The credits at the end ran with real footage of Tonya skating, which is indeed beautiful and a kind gesture on the part of director Craig Gillespie. For a movie that has so many scenes in which the characters are anything but, it’s a finishing touch that affirms the improbable tone of the entire story. In short, while problematic as a parable for any life but that of the impenitent thief, I, Tonya is still a very good movie.

Hostiles

A very good movie, which reminded me a little of (the also very good) Meek’s Cutoff in its consideration of the mutual antagonism between Native Americans and White Settlers. The year is 1892, and the now safely united US government has all but finished clearing the way for westward expansion. Captain Joseph Blocker, who has himself done a fair amount of this clearing, has now been tasked with escorting a former adversary, Cheyanne Chief Yellow Hawk, from a fort in New Mexico Territory to the Chief’s ancestral lands in the newly created state of Montana. Violence ensues and then recurs like bad spells of the weather, meted out by both the U.S. Army and what Native warriors remain. Though, interestingly enough, not between Chief Yellow Hawk and Blocker, who need one another to fight other hostiles, Native American and Caucasian alike.

The friend with whom I watched it praised the movie for its story of a man growing beyond the racism with which he performed his duty to clear the territories by subjugating or killing people he refers to as “savages”. I saw that, but what interested me more was the way the knife’s edge between sanity and insanity was even sharper than that between violence and peace. In the end I decided that it was because of Blocker’s stubborn insistence on sanity that he is able to rise above the genocidal racism by which he has fought, and lay claim to the humanity he’ll need away from the battlefield. Uniformly well acted, especially by Christian Bale, and director Scott Cooper’s best yet.

My New Paper Shredder

is an absolute dream. For years I’ve hunched over a brown paper grocery bag every few months, laboriously trying to cut my medical reports and payment past due notices into confetti. This year I got a brand new shredder for Christmas, and feeding six months worth of backlogged paper into this hungry little monster was the most fun I’ve had since piling up all those bills and medical problems in the first place.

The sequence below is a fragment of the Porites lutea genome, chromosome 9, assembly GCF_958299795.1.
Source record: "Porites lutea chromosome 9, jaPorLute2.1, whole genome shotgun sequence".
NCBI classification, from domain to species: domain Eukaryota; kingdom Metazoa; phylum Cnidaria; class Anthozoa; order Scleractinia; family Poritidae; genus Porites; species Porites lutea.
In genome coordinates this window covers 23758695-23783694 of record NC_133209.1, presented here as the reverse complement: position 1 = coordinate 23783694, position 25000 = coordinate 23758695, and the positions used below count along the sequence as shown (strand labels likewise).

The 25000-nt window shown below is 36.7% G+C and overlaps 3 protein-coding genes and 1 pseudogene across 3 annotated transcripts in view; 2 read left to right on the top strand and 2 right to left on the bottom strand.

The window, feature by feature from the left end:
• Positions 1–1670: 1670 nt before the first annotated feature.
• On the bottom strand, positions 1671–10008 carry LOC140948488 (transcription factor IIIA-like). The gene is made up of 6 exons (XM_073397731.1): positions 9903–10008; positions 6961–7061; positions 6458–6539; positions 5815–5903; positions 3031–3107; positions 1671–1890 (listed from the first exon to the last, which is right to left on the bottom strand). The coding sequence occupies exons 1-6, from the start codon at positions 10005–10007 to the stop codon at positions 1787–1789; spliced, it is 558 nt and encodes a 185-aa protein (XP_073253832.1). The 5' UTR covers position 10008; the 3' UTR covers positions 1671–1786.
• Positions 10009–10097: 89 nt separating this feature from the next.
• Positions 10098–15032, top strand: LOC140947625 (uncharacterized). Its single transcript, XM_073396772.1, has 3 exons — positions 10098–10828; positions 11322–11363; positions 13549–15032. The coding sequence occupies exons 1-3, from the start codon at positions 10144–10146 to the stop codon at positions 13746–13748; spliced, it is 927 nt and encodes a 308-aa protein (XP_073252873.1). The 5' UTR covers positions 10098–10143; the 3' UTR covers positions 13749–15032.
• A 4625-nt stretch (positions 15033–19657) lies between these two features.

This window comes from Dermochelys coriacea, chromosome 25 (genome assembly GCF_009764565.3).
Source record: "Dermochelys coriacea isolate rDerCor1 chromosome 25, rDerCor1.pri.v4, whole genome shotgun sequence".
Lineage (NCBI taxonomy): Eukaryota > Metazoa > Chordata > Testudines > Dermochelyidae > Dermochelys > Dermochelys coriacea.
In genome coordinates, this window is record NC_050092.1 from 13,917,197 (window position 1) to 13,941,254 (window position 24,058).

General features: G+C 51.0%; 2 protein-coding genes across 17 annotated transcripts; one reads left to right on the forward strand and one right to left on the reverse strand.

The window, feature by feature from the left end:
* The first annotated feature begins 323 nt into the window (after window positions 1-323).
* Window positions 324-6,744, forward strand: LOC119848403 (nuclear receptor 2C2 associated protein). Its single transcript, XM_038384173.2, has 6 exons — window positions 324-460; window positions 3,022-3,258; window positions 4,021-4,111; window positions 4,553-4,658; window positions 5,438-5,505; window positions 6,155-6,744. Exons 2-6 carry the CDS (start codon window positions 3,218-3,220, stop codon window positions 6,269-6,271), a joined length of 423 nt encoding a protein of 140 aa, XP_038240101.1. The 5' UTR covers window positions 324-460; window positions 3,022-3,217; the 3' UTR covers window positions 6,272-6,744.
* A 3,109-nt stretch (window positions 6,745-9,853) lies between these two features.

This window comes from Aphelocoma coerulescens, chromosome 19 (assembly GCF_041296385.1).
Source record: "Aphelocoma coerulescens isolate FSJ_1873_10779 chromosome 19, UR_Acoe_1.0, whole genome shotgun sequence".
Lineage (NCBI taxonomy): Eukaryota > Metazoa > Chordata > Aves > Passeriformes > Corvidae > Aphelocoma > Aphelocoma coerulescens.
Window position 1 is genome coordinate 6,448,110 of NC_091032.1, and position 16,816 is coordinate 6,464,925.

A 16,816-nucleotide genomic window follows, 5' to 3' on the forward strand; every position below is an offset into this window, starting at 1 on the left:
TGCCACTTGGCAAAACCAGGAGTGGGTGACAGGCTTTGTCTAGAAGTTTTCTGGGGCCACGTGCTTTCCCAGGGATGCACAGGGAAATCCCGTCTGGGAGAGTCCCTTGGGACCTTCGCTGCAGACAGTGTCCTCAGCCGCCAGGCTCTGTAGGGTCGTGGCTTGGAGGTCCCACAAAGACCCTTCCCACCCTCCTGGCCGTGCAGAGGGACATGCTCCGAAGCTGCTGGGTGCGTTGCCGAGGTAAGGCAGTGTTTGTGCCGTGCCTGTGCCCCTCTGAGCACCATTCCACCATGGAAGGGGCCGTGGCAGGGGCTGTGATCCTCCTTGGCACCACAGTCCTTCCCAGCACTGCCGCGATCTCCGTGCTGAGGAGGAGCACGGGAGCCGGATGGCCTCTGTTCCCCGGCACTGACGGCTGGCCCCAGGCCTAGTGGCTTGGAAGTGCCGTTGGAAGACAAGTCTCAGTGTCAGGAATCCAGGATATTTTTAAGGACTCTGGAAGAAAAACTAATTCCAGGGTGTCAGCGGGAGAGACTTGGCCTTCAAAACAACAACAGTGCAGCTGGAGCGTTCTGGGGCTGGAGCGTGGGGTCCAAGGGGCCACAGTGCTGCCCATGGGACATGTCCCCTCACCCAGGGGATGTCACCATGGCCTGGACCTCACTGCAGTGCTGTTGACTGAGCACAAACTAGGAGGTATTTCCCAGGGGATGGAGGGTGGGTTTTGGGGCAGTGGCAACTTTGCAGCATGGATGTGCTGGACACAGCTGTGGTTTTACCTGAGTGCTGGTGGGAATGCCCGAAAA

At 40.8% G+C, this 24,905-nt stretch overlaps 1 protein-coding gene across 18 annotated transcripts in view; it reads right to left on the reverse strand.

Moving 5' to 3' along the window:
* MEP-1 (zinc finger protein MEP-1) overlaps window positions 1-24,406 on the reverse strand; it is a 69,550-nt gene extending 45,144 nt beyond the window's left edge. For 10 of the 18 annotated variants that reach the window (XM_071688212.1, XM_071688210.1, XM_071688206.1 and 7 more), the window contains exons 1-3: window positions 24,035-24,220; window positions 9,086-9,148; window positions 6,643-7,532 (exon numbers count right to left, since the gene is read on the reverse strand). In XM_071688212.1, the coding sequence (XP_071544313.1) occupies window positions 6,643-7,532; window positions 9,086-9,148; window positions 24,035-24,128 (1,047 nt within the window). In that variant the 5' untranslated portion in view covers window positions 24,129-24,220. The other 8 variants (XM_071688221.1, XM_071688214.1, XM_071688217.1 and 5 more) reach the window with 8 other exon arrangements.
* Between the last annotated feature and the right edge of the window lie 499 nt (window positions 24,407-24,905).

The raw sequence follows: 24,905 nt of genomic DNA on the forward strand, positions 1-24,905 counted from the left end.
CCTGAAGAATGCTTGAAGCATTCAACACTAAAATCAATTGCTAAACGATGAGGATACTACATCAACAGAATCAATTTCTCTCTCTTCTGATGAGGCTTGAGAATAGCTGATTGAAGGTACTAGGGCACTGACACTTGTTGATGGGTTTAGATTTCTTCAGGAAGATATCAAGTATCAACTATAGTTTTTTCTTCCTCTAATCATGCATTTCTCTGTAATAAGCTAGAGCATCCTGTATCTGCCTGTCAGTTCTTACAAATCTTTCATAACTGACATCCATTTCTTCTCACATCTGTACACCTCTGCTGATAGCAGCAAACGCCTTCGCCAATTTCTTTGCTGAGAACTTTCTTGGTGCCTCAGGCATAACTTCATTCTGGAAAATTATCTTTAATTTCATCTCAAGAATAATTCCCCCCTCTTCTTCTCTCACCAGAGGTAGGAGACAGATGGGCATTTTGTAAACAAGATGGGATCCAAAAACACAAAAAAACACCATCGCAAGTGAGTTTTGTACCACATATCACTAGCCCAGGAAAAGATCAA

shredded

As I was about to take the bag down to the recycling bin, I spied one cutting that read “on bended knee”. Seemed significant. What on earth could the gods be trying to tell me?

I looked at another that turned out to have a number of Chinese characters. Assuming I could safely disregard these, I sat down right there on the floor and pulled out a few more, continuing to disregard the Chinese characters, lines of seemingly random numbers and letters, and of course those that were blank or had been cut perpendicular to lines of text. What I ended up with was this:

fortunes

Thank Heavens for my training in Classics, which included deciphering legends stamped onto coins, the handling of ancient manuscripts, and—most helpful here— epigraphy. Here’s what I’ve been able to determine:

IMPORTANT:
[Your] mission is [at] 5:00 on T[itan.] We have the e-Surge, and we claim thy pathways logo are trademarks of Cenall. They are like nomination meetings, or s[oft]ened [skulls], but [oh] how it felt on bended knee! Now is the time, Wanderer—pray tell your fri[ends they] ARE NOT REQUIRED TO PAY.

So there you have it. Not gods, I now understand, but that intergalactic force of aliens from EGS-zs8-1 now hiding behind Planet X. While I appreciate the information as well as sentiments conveyed in that last line via all caps, I’m not sure how I feel about Cenall claiming my pathways. And they may denigrate said pathways as a reading back of the minutes of an annual Rotary Club meeting or Aunt Sylvia’s habit of including herself in the conversation on Fox and Friends, but the point is simply this: these pathways may not be pretty, but the fact is they work. What you’re feeling there is success. You’re welcome.

So I won’t be disposed of that easily. I’m a man of my word, so you can count on me to make that trip to Titan—but you can also expect me to wander by the Cenall HQ on Europa before I do. And then we’ll see about that e-Surge, you can be sure of that.

Wow.

I almost think the opening scene of Nocturnal Animals is there to scare the moralists away via aesthetic assault. (It also serves a narrative/thematic function, sure, but…) Because after that, it plays out with the blunt trauma moral force of a Flannery O’Connor story, only without the promise of grace. Maybe it was the tequila watching, but I liked it a lot.

Dreams

It is, of course, common internet knowledge that bitches love mixtapes.

19323566

But dudes like mixtapes too. I know, because The Wife made one for me early on in the whole “she loves me/she loves me not” stage of things. Side A was titled “From love’s first fever…”; Side B, “…to her flame.” (A nice tweak on Dylan Thomas.) First song on Side B was “Dreams” by The Cranberries. (This was before it got used in every film trailer ever.) It was enough to give a young swain hope that he was not a swain in vain.

Anyway, it’s part of our history, and I was sad to hear of lead singer Dolores O’Riordan’s death.

Wait a Minute…Don’t We Know this Guy?!

Sho’ nuff, FOK Christopher Carstens up and got hisself published (again!):

carstens book

Lent is coming and my brother-in-law has eight kids to feed and clothe. Just sayin’…